Modern science fails medicine

Contemporary medicine has come a long way since the Ancient Greeks, where getting a cure meant sleeping over in a temple where a deity would appear to give us advice in a dream, but there is many a wisdom that has endured, and much of the knowledge they gained we have lost.
 
With the high-tech tools at every clinicians beck and call, and modern day diagnostic devices to prod and to probe every cavity and crevice we have, the familiar Rod of Asclepios may seem like a rock to an Apple, but the traditional system of medicine as practiced by the ancient Greeks still form the foundation of Western Medicine.
 
In the East, the Indian system of Ayurveda is in practice much the same way as it was, centuries before Hippocrates formulated his Oath, but it was the Greeks that started to shift the focus of healing from a spiritual practice to a physical science. 

Since the dawn of the scientific method, modern day medicine has established rigorous research methods, where the results are testable and reproducible, and where there is little room for veda’s or pressure points or any of the other “alternative” medical practice. As science and technology developed, medicine became more and more reliant on medications, and the practice of finding remedies and cures in the natural environment slowly gave way to the pharmaceutical industry that we have today.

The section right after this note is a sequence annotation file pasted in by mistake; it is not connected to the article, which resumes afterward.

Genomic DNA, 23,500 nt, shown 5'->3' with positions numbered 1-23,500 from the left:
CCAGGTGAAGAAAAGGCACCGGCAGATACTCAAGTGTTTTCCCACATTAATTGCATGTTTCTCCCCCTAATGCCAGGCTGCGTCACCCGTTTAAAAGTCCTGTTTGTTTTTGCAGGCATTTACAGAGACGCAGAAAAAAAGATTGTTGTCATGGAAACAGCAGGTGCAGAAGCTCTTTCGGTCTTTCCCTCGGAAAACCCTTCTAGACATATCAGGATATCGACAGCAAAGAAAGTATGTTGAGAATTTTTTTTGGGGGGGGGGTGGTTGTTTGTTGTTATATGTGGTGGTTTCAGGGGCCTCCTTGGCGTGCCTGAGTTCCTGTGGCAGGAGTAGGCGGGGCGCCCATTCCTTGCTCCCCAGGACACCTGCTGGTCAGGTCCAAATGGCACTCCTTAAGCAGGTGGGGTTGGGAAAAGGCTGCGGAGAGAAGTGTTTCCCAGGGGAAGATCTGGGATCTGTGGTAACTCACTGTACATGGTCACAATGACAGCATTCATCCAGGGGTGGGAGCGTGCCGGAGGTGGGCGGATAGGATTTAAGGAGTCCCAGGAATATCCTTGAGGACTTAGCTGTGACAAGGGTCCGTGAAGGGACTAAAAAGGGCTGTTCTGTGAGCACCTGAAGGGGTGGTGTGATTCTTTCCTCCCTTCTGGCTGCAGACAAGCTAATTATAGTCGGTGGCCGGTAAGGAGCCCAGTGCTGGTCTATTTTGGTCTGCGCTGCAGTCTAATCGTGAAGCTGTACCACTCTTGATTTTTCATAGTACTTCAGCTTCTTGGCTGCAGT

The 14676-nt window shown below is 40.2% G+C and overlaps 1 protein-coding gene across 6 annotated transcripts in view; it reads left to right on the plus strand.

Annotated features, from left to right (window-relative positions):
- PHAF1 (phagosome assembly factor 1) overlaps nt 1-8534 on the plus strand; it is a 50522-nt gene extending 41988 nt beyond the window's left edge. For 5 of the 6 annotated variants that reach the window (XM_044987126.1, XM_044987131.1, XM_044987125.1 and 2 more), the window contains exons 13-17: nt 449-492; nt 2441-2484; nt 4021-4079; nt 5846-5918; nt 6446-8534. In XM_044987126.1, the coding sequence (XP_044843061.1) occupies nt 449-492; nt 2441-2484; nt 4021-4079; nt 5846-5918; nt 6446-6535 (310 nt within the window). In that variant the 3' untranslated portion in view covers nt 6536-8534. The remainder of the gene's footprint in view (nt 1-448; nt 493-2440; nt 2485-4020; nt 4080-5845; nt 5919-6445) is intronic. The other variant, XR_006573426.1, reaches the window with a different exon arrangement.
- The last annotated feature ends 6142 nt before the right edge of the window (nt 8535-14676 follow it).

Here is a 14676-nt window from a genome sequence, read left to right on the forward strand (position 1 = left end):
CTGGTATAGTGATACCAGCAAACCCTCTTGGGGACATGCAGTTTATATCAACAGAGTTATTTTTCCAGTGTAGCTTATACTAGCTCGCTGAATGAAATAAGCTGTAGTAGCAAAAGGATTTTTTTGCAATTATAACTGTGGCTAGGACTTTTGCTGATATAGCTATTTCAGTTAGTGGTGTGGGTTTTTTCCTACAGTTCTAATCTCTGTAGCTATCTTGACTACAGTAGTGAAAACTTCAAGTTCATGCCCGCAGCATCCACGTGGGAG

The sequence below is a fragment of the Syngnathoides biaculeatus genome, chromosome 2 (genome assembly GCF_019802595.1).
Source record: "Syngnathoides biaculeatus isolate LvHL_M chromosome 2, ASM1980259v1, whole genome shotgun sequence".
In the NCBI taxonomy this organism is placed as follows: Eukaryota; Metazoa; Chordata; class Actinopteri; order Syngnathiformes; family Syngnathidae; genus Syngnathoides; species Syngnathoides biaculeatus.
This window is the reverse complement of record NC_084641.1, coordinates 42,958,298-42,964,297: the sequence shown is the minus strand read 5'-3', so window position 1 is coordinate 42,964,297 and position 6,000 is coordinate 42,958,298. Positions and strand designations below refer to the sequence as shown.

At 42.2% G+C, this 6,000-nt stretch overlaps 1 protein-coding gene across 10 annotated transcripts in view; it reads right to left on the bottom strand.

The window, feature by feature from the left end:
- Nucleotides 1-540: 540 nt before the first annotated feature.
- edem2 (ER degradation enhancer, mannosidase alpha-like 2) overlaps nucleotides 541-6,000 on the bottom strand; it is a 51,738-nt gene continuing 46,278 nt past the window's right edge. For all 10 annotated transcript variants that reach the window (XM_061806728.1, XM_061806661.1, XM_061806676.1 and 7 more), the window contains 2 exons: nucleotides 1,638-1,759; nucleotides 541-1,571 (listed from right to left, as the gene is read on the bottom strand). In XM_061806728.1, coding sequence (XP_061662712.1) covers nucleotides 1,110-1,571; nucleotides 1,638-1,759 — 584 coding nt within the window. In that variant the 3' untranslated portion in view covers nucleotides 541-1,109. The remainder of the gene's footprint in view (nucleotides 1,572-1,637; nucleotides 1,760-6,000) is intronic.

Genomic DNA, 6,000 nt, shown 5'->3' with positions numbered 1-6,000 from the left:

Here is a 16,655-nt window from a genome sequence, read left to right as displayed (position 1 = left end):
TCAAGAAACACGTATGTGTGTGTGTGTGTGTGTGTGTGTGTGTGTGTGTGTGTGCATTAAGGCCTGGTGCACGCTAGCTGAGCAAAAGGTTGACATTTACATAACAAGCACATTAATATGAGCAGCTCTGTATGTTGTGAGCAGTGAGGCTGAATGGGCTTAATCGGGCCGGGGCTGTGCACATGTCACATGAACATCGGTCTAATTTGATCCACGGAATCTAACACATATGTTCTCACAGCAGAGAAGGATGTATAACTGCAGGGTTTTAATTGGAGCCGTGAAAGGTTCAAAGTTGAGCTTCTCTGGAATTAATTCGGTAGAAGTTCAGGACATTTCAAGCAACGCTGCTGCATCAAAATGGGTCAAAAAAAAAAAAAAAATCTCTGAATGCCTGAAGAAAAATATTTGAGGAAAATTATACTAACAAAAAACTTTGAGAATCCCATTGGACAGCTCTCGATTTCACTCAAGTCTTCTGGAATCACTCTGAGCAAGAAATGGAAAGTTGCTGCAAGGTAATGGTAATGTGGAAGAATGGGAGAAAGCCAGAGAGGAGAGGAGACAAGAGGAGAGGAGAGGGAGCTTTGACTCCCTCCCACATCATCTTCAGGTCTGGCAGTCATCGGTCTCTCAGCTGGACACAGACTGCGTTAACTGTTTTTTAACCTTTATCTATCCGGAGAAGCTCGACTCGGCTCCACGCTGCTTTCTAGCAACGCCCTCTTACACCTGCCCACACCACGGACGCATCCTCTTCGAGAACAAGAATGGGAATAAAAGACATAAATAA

The development of biologically active chemical compounds introduced medicine to statistical measures to ensure therapeutic value. It also gave raise to concepts like the Bell Curve distributions we commonly see in study populations, and anomalies like the Placebo Effect that we still can't explain. Far from being the infallible measuring tool, the scientific method is at a loss it would seem and the attitude of most researchers have typically been to keep a good eye on it, and then cautiously ignore it. 

While some are insisting on finding a reason for the anomaly, others are starting to wonder if the scientific method is the staff of good measure that we claim, and every so often there are murmurs that question the validity of biomedical research, particularly as practiced by the pharmaceutical industry.

While the Temple of Asclepius may have long since crumbled to dust, there are those that wonder if the smoldering smoke doesn't mean there's a fire after all. Meanwhile the "art" of Ayurveda is still alive and well, and like traditional Chinese medicine it has seem to have stood the test of time. Though neither may  be able to provide the answers with statistically proven relevance, I cannot help thinking there's more to the so-called 'ancient' arts of healing than most of our physicians would care to admit.

Comments